This is the last of the interviews with the Secret Location guests that I will be publishing. Check out Teatum Jones and Rad Hourani, and you can read my interview with Maria Behk on the store’s blog. My chat with Yvan Rodic, aka The Facehunter, was interesting. While I am not a huge fan of street style blogs, I do have respect for the ones that have been going for a long time (The Sartorialist, Facehunter, Street Peeper, and Jak & Jil) and Yvan had some interesting things to say about the growing popularity of street style. Read the main part of my interview here, and below is a discussion we had about street style blogging and the subjects.
Alexandra Suhner Isenberg: One of the things I think is quite interesting is that the whole street style thing has exploded. Not just the sheer number of blogs that cover it, but also it has become such an important thing. I was just reading a tweet the other day saying that a fashion editor not only has to be a writer and an editor but now they also have to be a street style star.
Yvan Rodic: Yes, in Russia, the girls go to the shows in Paris to be photographed by major photographers, and that is a key way to become a Russian It girl. If they get photographed, it will like accelerate usually their access to fame in Russia.
ASI: And as one of original like street style bloggers, one of the first ones that did it well, do you find it annoying? How do you feel about the fact that it’s become such a big thing?
YR: What is interesting is that when it started, the movement was called street style but nowadays what you see on blogs and what you see printed in magazine 90% of the time is fashion week street style. Fashion week style, actually. That’s a completely different thing because I would say street style is something romantic where you spend hours on the street and you eventually find two people, and fashion week style is predictable, there is no surprise. You know what you are going to get and it is already dealt in advance.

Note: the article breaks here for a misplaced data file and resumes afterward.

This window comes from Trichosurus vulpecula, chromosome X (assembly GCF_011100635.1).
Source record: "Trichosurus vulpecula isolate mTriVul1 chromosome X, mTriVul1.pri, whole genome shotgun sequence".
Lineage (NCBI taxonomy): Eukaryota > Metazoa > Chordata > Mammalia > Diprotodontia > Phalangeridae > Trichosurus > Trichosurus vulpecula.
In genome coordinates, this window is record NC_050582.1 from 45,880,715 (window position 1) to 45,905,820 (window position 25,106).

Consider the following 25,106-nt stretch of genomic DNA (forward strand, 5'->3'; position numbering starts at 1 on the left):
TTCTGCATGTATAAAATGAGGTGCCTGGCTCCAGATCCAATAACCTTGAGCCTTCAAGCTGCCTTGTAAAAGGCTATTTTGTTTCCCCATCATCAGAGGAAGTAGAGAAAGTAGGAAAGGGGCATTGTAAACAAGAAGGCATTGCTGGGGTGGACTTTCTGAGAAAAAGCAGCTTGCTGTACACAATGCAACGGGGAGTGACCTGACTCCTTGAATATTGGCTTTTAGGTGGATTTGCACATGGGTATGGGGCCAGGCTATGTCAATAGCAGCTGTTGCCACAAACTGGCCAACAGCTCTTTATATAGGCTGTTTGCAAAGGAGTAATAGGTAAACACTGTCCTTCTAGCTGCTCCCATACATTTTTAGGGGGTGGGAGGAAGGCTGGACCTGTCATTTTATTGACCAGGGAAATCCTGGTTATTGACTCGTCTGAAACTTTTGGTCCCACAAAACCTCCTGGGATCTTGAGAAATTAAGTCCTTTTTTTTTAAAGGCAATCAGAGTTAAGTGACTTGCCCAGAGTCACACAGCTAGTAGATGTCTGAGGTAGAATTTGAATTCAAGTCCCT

I remember when I started, there was a lot of people writing and saying “Hey, I’m going to start a blog in Portland, I’m going to start a blog in Mexico City”. But then, these very people realized that to keep going, to keep running a blog, it takes a lot of time and it is not easy to make money if you run a blog in a non-fashion capital. So actually, many of them end up shutting down because they didn’t have enough time and money. And then the shift is that a lot of people realized if you go to Paris and you shoot Anna Dello Russo, who has no style, she’s just wearing what the designer sent her before the show, you can sell this picture for 200 euros. Now you can tell is there a commercial scene and there’s like an indy scene. Now, if you go to Paris, it is definitely quite brutal and at the big shows you really can tell that some photographers have no idea who is who but they just go there for the money shots. They just want to shoot the big editors, so there is something less beautiful and genuine about it. And definitely somehow less inspiring, it tells so much less about the style of people in the world, it just says something about a micro bubble.
I’m aware of this evolution and somehow I’m fine, because I go there and I get what I want. I rarely run after the big editors, I would rather shoot more unknown people, and then I’m spending a lot of time the rest of the year exploring unknown places or cities that are less known for fashion or culture. So for me, that makes my uniqueness, that I put on the map places like Jakarta or Vancouver. At the end of the day, I’m fine with my mission and my promise to my readers because I still inspire people with style of real people.
All images from The Facehunter.